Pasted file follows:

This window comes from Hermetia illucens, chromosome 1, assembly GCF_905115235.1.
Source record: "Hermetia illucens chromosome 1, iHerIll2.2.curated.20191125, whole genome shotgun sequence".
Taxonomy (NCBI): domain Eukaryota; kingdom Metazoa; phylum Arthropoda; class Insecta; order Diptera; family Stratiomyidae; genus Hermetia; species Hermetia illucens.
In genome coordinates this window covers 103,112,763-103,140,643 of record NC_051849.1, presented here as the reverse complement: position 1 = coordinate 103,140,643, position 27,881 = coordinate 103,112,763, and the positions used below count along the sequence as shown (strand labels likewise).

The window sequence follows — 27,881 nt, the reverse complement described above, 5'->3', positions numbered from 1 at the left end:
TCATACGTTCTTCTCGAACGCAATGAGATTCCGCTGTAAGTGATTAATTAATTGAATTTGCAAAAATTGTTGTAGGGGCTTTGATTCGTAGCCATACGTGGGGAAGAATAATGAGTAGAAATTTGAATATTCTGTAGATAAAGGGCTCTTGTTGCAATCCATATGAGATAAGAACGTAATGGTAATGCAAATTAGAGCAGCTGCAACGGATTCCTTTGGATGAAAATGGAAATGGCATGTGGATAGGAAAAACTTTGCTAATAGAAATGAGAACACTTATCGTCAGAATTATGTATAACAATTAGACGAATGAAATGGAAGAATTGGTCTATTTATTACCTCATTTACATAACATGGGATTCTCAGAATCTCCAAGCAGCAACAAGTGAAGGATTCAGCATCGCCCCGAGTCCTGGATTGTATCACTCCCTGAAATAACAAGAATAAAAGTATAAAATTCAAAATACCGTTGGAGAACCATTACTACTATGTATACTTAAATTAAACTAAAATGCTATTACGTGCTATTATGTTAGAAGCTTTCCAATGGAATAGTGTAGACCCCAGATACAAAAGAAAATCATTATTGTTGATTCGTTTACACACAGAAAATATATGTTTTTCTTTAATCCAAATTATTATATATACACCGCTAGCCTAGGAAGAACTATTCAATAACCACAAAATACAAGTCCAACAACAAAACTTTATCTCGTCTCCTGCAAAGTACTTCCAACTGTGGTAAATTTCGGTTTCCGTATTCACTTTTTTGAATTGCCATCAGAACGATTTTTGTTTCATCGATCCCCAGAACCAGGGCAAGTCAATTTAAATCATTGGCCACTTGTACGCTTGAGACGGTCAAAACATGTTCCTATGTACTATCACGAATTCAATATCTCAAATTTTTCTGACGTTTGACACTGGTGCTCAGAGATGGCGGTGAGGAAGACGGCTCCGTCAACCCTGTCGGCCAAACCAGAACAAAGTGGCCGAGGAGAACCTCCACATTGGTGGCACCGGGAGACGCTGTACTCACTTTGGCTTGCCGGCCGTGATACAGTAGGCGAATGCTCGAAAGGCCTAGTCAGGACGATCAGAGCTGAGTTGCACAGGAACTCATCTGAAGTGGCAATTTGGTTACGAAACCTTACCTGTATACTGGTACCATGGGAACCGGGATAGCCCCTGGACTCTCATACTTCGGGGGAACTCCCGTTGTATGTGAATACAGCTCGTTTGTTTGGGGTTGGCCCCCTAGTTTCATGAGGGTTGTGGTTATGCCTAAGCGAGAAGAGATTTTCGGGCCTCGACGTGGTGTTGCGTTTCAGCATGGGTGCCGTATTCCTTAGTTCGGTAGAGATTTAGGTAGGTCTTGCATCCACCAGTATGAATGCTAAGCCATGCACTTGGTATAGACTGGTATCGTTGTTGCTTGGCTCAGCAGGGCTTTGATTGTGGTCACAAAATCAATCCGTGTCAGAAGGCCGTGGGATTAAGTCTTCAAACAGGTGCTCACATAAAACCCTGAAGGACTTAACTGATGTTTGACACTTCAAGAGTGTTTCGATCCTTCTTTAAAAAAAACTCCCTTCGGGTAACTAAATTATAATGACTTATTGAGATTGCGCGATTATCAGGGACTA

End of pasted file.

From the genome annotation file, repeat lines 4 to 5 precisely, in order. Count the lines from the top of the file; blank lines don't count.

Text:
In genome coordinates this window covers 103,112,763-103,140,643 of record NC_051849.1, presented here as the reverse complement: position 1 = coordinate 103,140,643, position 27,881 = coordinate 103,112,763, and the positions used below count along the sequence as shown (strand labels likewise).

The window sequence follows — 27,881 nt, the reverse complement described above, 5'->3', positions numbered from 1 at the left end: